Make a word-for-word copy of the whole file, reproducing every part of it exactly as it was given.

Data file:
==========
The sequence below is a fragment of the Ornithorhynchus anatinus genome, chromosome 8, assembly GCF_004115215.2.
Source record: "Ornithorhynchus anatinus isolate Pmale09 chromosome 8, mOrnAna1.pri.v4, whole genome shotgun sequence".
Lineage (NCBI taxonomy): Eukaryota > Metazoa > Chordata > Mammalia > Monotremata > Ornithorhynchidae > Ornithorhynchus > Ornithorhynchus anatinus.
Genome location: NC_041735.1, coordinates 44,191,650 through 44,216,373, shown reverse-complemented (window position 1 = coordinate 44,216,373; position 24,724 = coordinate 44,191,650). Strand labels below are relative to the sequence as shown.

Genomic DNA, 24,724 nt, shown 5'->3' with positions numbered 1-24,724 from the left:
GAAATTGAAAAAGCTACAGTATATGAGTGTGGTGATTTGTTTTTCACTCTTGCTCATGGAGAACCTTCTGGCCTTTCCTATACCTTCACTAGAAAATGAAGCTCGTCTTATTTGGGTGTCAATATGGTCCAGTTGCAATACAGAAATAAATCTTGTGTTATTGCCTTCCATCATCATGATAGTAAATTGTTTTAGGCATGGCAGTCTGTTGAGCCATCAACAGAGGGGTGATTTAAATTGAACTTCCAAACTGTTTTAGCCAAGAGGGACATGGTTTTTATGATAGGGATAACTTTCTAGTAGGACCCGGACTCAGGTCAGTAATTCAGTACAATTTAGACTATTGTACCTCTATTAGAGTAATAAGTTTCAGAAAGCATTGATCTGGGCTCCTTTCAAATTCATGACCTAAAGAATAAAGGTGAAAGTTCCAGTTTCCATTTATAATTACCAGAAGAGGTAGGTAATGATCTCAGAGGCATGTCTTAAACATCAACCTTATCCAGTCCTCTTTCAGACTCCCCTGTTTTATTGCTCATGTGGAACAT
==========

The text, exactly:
The sequence below is a fragment of the Ornithorhynchus anatinus genome, chromosome 8, assembly GCF_004115215.2.
Source record: "Ornithorhynchus anatinus isolate Pmale09 chromosome 8, mOrnAna1.pri.v4, whole genome shotgun sequence".
Lineage (NCBI taxonomy): Eukaryota > Metazoa > Chordata > Mammalia > Monotremata > Ornithorhynchidae > Ornithorhynchus > Ornithorhynchus anatinus.
Genome location: NC_041735.1, coordinates 44,191,650 through 44,216,373, shown reverse-complemented (window position 1 = coordinate 44,216,373; position 24,724 = coordinate 44,191,650). Strand labels below are relative to the sequence as shown.

Genomic DNA, 24,724 nt, shown 5'->3' with positions numbered 1-24,724 from the left:
GAAATTGAAAAAGCTACAGTATATGAGTGTGGTGATTTGTTTTTCACTCTTGCTCATGGAGAACCTTCTGGCCTTTCCTATACCTTCACTAGAAAATGAAGCTCGTCTTATTTGGGTGTCAATATGGTCCAGTTGCAATACAGAAATAAATCTTGTGTTATTGCCTTCCATCATCATGATAGTAAATTGTTTTAGGCATGGCAGTCTGTTGAGCCATCAACAGAGGGGTGATTTAAATTGAACTTCCAAACTGTTTTAGCCAAGAGGGACATGGTTTTTATGATAGGGATAACTTTCTAGTAGGACCCGGACTCAGGTCAGTAATTCAGTACAATTTAGACTATTGTACCTCTATTAGAGTAATAAGTTTCAGAAAGCATTGATCTGGGCTCCTTTCAAATTCATGACCTAAAGAATAAAGGTGAAAGTTCCAGTTTCCATTTATAATTACCAGAAGAGGTAGGTAATGATCTCAGAGGCATGTCTTAAACATCAACCTTATCCAGTCCTCTTTCAGACTCCCCTGTTTTATTGCTCATGTGGAACAT